Tips ‘N’ Tricks – Windows – Starting, Stopping, and Restarting Services from Command Line
Most of the Softwares/Applications that we install on Windows, run as (have an associated) Windows Service(s) which are long running executables which run in their own sessions and do not require user intervention. These services can be Started, Stopped, or Restarted on a need by need basis depending upon whether you are running the application or not (whether you need to use that application or not).
Like any other software, there are many Windows Services associated with SQL Server, depending upon the components that are installed like Database Engine, Integration Services, Analysis Services, and Reporting Services etc. And since these services are long running executables which run on their own in the background, they use some amount of system resources even when you are not using the corresponding application/piece of software, as a result the system performance might get impacted. Also sometimes you might need to turn off some service which is not required, you may need to restart some service for certain changes to take effect and so on. To address this, often we follow the below listed steps to Start/Stop/Restart a Windows Service:
Go to Control Panel | Administrative Tools | Services (or Alternatively type services.msc in Run command and hit enter).
Right-Click on a Service and select from the available options: Start, Stop, Pause, Resume, and Restart
This is the usual approach and works just fine. But some people are more comfortable doing things pretty much from Command Prompt. Windows provides a set of commands to address this very need of controlling the services from Command Prompt.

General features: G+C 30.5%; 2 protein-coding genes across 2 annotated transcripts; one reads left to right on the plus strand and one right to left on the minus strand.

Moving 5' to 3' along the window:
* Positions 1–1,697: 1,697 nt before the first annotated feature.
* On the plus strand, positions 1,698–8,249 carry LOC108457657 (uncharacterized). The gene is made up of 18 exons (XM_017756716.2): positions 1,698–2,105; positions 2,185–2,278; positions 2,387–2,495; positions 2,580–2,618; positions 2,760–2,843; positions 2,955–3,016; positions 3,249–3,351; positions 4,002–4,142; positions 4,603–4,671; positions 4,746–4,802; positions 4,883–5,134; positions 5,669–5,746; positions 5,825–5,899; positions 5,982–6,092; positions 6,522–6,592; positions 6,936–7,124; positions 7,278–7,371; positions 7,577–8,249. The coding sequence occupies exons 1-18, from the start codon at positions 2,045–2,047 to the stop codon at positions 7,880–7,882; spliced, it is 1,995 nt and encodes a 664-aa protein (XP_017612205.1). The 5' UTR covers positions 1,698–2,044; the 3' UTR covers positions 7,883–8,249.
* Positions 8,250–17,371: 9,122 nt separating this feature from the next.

To Stop a Service: Type NET STOP “SQL Server (MSSQLSERVER2K8R2)”
To Start a Service: Type NET START “SQL Server (MSSQLSERVER2K8R2)”
To Restart a Service, you can run the above two commands one after the other.
Similarly there are commands like NET PAUSE, NET CONTINUE etc. For more information, visit this msdn article.
To simplify this further, I have created batch files to Start, Stop, and Restart each of the Windows Services associated with SQL Server. My list of batch files looks something as shown below:
To make best use of the available system resources, I always turn off the Windows Services which I don’t need like if I am working on an ETL project, the probability of me using Reporting Services or Analysis Services will be very minimal and on a need by need basis, hence I turn them off 🙂
Note: The above steps are based on a Named Instance of SQL Server installed on Windows XP. The steps should be pretty much same for any version of SQL Server or any Windows Service in general.
Take a look at the other Tips and Tricks in this Series on Tips, Tricks, Techniques, and Shortcuts to Improve Productivity, and Design and Coding Skills.
Posted on June 6, 2012, in Shortcuts, SQL Server, SSAS, SSAS Tips, SSIS, SSIS Tips, SSRS, SSRS Tips, Tips 'N' Tricks, Windows, Windows Tips and tagged Analysis Services, Command Prompt, Commands, Database Engine, Integration Services, Reporting Services, Shortcuts, SSAS, SSIS, SSRS, System Performance, Tips, Tips and Tricks, Tricks, Windows, Windows Service. Bookmark the permalink. 2 Comments.